The ready-to-use CRM for small businesses and startups.
Aligning Marketing and Sales Departments
It's important to align marketing and sales departments.
And we know this because there are many studies that show this.
A study by an American consulting firm estimates the benefits of a correct alignment of these two departments to be a 34% increase in company revenues.
According to another study, misalignment costs the companies that suffer from it about one thousand billion dollars per year.
One thousand billion dollars is a whopping 12 zeros: 1,000,000,000,000.
It's such a big problem that, according to another 2017 study, it's the third highest priority for B2B marketing departments.
Thanks to these studies and many others, we know the importance of aligning marketing and sales.
But we also know that it is very difficult to do so.
And we know this because we have experienced it in our own flesh.
We started working on the alignment of marketing and sales objectives and it took a lot of emails, a lot of meetings and a lot of work.
This is just one of the email chains from one of the days:
So we discovered that to align these two departments there are two keys, and that's what today's lesson is about.
How to align marketing and sales?
The internet is full of guides with endless lists of tips on how to align these 2 departments.
I'll spare you the reading, there are just two conditions to align them:
- Align the objectives of the 2 departments and the company.
- Align the workflow of sales and marketing.
Aligning marketing and sales objectives with those of the company.
A few years ago, a case study was published about a Fortune 500 company that wasted $250,000 trying to improve the results of a new product line to no avail.
At first they were wary of supply chain delays.
They improved it, remeasured it, and the results didn't change.
They then looked at the efforts of the sales department.
They also worked on this area, but the results were not there.
They finally found the key: marketing and sales were not aligned.
While marketing had launched the product with a reduced price aimed at rapidly increasing market share, sales were structuring incentives based on maximising profit margin.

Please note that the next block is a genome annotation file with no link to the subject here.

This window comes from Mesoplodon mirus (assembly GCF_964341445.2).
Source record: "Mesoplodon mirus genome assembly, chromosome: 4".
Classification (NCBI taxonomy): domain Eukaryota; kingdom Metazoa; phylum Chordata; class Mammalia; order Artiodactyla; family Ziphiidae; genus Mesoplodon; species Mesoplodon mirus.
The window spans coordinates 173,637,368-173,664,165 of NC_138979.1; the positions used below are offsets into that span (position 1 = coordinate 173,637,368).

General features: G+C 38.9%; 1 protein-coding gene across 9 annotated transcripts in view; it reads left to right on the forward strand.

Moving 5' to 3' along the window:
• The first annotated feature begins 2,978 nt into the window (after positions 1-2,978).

The disaster was obvious : sales did not play with the prices of an already tight product and ended up focusing their efforts on other more achievable areas to improve their own objectives.
The case of this company is by no means an exception.
How is marketing and sales work measured?
Almost all companies measure their sales efforts by :
- Number of new accounts.
- Number of agreements made.
- Number of renewals.
- Number of upsells.
- Or a combination of these.
However, marketing efforts are usually measured by:
- The numbers in the sales funnel.
- The number of leads they get.
- The quality of the leads they get.
- Brand recognition.
- Or some combination of these.
And when you have these misaligned goals, it's a perfect cocktail for departments to wage war on their own and become demotivated.
According to Javier Llorden, a consultant specialising in sales development in B2B companies, this is one of the most important points:
For me, marketing and sales are two fundamental, specialised and connected functions that need to be aligned into a higher entity.
The revenue generation team.
This alignment must be based on trust and shared, jointly defined goals.
The solution to this problem is therefore simple: value both departments on the basis of the same objective.
How do you unify the sales target of the 2 departments?
That's easier said than done.
The chosen measure must be approved by the revenue generation team, which is an entity that must be formed by people from the sales team and people from the marketing team.
For each company and each business line, the unifying goal will be the same, so you will need to collaboratively define your own goal.
Aligning the sales and marketing workflow.
Imagine this situation happening every day: The manager of a large company scans a company website and asks for more information by filling in all the data on a form.
The manager then receives various relevant documents which he or she reviews before speaking to someone in the sales department.
From there, things get complicated: The salesperson has not seen all the data entered, so the manager has to repeat most of it.
Also, what the salesperson says and recommends does not perfectly match what the manager has seen in the documents and on the website.
There is starting to be some friction.